Vatican canon law official explains provisions of 'Amoris Laetitia'

By Cindy Wooden

VATICAN CITY (CNS) — The provisions of “Amoris
Laetitia” allow people in irregular marriage situations access to the
sacraments only if they recognize their situation is sinful and desire to
change it, according to the cardinal who heads the Pontifical Council for
Legislative Texts.

The fact that such a couple also believes changing the
situation immediately by splitting up would cause more harm and forgoing sexual
relations would threaten their current relationship does not rule out the
possibility of receiving sacramental absolution and Communion, said Cardinal Francesco Coccopalmerio,
president of the pontifical council that is charged with interpreting canon

The intention to change, even if the couple cannot do so
immediately, “is exactly the theological element that allows absolution
and access to the Eucharist as long as — I repeat — there is the
impossibility of immediately changing the situation of sin,” the cardinal

Cardinal Coccopalmerio’s short booklet, “The Eighth
Chapter of the Post-Synodal Apostolic Exhortation Amoris Laetitia,” was
published in Italian by the Vatican publishing house and presented to
journalists Feb. 14. It includes material compiled from articles and speeches
the cardinal has given about the pope’s document on marriage and family life.

The cardinal was unable to attend the presentation because of
a meeting at the Congregation for Saints’ Causes, said Salesian Father Giuseppe
Costa, director of the Vatican publishing house.

“To whom can the church absolutely not concede penance
and the Eucharist (because) it would be a glaring contradiction?” the
cardinal asked in the book. “To one who, knowing he or she is in a state
of serious sin and
having the ability to change, has no sincere intention of carrying it

Cardinal Coccopalmerio quoted “Amoris Laetitia” to make his point: “Naturally, if someone flaunts
an objective sin as if it were part of the Christian ideal, or wants to impose
something other than what the church teaches … such a person needs to listen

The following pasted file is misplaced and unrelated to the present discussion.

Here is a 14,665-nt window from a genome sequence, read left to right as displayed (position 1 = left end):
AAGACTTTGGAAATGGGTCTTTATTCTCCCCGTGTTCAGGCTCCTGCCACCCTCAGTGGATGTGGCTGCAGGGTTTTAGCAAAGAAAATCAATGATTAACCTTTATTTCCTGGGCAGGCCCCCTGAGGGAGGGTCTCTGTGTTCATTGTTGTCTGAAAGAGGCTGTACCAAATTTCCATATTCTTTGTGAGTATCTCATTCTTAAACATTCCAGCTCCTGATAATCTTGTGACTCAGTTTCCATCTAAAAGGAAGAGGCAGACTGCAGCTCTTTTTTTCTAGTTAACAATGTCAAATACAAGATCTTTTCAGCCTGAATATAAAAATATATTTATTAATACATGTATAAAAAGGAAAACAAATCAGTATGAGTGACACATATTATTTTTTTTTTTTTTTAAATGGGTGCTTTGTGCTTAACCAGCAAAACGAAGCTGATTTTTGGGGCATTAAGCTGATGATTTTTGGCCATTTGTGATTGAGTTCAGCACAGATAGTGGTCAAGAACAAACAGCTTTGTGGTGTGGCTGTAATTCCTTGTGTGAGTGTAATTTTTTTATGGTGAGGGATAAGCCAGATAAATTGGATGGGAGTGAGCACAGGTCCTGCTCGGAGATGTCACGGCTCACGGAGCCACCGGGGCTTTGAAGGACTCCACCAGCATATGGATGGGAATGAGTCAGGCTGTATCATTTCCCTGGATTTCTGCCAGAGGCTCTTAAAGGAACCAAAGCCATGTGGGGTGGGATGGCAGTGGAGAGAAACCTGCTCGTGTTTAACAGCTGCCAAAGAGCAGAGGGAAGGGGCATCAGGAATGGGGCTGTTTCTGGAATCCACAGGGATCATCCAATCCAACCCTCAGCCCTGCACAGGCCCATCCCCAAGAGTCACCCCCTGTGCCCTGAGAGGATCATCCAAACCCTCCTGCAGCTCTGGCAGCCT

once more to the Gospel message and its call to conversion.”

Maurizio Gronchi, a theologian and consultant to the Congregation for
the Doctrine of the Faith, told reporters Feb. 14 that Cardinal Coccopalmerio’s
reading of “Amoris Laetitia” is the same as the bishops of Malta,
Germany and the church region of Buenos Aires, Argentina. Those bishops have
issued guidelines that include the possibility of eventually allowing divorced
and civilly remarried Catholics access to the sacraments without first
requiring an annulment of their sacramental marriage or a firm commitment to
abstaining from sexual relations.

Dozens of other bishops around the world, including Archbishop Charles J. Chaput
of Philadelphia, head of the U.S. bishops’ ad hoc committee for implementing
“Amoris Laetitia,” have insisted church teaching prohibits persons in
an objective state of mortal sin from receiving the Eucharist and those who, in
the eyes of the church, are not married to a person they are having sex with
are in such a state of sin.

Father Costa told reporters the cardinal’s book is not
“the Vatican response” to the challenges posed by U.S. Cardinal
Raymond L. Burke and three retired cardinals to the supposed lack of clarity
and potential misunderstanding of “Amoris Laetitia.” Rather, he said,
it is an “authoritative” reading of the papal document and a
contribution to the ongoing discussion.

In his document, Pope Francis affirms the constant teaching
of the Catholic Church on the indissolubility of marriage and the sinful state
of those who cohabit and those who form a second union while one or both of
them are still bound sacramentally in marriage to another person, Cardinal
Coccopalmerio wrote.

The only time such persons would not be in a state of mortal
sin, he wrote, is if they were ignorant of church teaching, were unable to
understand church teaching or “knew the norm and its goodness, but were
unable to act as the norm indicates without incurring another fault.”

Cardinal Coccopalmerio cited the case of a woman who enters
into a relationship with a man who, along with his small children, was
abandoned by his wife. The woman knows the relationship is not in accordance
with church teaching, but leaving the man and his small children would
devastate him and leave the children without a maternal figure.

In writing that the church could admit such a couple to the
sacraments with the “verification of two essential conditions — that they
desire to change that situation, but they cannot act on their desire,” the
cardinal said the verification must be done with “attentive and
authoritative discernment” under the guidance of a priest.

Does “welcoming the sinner justify the person’s
behavior and renounce doctrine?” the cardinal asked. “Certainly not.”

Father Gronchi told reporters “Amoris Laetitia” is
not reaching out to couples who are “peaceful and tranquil” while living in
situations that are not in harmony with the Gospel, rather it is offering
guidance, hope and the possibility of sacramental grace to couples who know
they are in sinful situations and want to change.

The papal document and the cardinal’s book are “not
saying, ‘amnesty for all,'” Father Gronchi said. “It’s about
indicating possible paths to conversion, not to amnesty.”

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